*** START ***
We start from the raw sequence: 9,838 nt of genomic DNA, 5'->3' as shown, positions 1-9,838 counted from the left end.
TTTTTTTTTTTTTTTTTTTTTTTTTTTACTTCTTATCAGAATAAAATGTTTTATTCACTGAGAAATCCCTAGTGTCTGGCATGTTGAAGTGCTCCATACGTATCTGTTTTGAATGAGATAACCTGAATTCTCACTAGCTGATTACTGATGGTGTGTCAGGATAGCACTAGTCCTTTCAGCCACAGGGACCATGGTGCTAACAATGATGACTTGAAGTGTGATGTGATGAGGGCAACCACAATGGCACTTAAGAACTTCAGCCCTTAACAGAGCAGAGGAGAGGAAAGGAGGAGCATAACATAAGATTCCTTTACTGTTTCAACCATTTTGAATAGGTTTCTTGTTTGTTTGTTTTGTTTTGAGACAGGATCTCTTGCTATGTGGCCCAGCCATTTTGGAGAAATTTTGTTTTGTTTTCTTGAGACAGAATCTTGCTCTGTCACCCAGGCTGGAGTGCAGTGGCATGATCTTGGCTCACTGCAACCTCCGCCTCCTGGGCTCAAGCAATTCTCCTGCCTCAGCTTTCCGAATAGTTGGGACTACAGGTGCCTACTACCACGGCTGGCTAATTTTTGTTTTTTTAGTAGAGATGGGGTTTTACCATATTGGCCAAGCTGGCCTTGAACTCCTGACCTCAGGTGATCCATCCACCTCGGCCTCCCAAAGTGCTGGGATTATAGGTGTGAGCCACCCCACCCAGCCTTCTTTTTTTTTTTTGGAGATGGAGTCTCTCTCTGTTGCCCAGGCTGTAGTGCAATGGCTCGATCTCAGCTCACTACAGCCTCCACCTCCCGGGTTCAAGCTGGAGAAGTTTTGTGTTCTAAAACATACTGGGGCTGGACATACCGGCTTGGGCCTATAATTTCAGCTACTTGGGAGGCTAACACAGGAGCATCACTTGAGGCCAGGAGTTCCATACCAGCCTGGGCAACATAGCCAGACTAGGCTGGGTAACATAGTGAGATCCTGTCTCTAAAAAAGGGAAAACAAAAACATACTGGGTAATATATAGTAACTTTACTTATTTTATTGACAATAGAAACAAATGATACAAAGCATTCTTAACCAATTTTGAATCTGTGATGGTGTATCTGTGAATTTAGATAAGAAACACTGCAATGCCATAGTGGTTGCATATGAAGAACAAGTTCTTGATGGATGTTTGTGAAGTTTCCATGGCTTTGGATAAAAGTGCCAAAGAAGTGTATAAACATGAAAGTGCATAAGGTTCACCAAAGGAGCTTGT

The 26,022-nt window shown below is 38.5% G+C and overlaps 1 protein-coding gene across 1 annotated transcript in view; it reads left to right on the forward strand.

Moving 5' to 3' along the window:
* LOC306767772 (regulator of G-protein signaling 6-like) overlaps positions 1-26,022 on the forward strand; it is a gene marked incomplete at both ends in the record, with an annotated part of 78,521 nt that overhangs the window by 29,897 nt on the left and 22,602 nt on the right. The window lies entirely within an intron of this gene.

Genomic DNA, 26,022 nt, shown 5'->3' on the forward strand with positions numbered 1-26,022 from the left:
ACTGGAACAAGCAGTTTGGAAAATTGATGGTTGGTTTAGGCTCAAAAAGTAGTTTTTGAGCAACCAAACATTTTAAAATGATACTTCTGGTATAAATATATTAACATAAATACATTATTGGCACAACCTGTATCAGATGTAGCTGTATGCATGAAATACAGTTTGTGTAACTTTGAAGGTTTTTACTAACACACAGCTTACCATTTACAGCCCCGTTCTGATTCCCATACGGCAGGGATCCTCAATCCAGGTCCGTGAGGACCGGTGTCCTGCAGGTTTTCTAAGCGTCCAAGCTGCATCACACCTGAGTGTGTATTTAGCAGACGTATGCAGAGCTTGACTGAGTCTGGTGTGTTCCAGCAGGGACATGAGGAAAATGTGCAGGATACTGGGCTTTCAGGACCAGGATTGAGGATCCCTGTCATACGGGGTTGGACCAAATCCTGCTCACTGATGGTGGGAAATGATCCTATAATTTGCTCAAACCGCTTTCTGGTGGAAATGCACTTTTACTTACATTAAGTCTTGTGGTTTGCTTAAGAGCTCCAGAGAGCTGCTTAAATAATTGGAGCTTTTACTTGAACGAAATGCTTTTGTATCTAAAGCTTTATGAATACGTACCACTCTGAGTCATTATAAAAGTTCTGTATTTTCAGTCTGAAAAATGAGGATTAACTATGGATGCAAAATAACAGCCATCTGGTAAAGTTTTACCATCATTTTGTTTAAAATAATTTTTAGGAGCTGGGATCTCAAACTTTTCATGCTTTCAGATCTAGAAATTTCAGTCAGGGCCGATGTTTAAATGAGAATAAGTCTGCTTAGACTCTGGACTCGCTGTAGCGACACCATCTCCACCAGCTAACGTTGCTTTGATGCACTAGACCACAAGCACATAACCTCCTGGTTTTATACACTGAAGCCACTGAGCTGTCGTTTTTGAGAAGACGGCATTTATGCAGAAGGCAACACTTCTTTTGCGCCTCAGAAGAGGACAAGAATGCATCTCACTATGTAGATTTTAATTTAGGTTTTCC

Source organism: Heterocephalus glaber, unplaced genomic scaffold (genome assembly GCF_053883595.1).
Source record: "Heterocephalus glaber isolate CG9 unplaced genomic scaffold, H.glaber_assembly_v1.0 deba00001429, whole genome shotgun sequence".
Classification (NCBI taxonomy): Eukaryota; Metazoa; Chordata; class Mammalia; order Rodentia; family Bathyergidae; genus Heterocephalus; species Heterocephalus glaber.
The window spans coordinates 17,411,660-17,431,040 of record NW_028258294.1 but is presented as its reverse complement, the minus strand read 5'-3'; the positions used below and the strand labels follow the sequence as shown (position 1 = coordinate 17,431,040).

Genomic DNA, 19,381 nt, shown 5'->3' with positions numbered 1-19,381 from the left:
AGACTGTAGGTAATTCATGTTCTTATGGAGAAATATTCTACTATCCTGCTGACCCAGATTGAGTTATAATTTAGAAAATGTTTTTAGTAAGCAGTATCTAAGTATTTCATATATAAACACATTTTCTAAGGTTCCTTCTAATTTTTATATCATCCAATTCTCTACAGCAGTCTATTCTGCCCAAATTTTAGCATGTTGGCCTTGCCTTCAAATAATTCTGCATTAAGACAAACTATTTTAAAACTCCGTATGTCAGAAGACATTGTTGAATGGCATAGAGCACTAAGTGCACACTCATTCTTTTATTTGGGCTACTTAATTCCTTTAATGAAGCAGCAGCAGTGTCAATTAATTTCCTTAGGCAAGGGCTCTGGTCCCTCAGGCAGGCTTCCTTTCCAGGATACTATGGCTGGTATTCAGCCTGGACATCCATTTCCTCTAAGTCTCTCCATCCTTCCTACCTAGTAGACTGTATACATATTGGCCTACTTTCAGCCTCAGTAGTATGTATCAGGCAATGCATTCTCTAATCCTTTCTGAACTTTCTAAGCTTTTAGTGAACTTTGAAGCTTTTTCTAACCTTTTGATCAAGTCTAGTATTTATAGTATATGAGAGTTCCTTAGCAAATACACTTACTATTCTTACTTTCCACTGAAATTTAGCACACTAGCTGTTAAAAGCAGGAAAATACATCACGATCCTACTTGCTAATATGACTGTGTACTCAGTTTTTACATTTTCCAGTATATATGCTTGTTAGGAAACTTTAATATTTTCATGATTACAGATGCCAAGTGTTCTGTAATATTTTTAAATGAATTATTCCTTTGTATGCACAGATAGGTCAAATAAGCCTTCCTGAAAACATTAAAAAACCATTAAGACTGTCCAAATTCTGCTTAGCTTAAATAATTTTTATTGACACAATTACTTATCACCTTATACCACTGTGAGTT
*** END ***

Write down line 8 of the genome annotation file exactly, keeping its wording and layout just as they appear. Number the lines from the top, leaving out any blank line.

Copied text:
Source organism: Heterocephalus glaber, unplaced genomic scaffold (genome assembly GCF_053883595.1).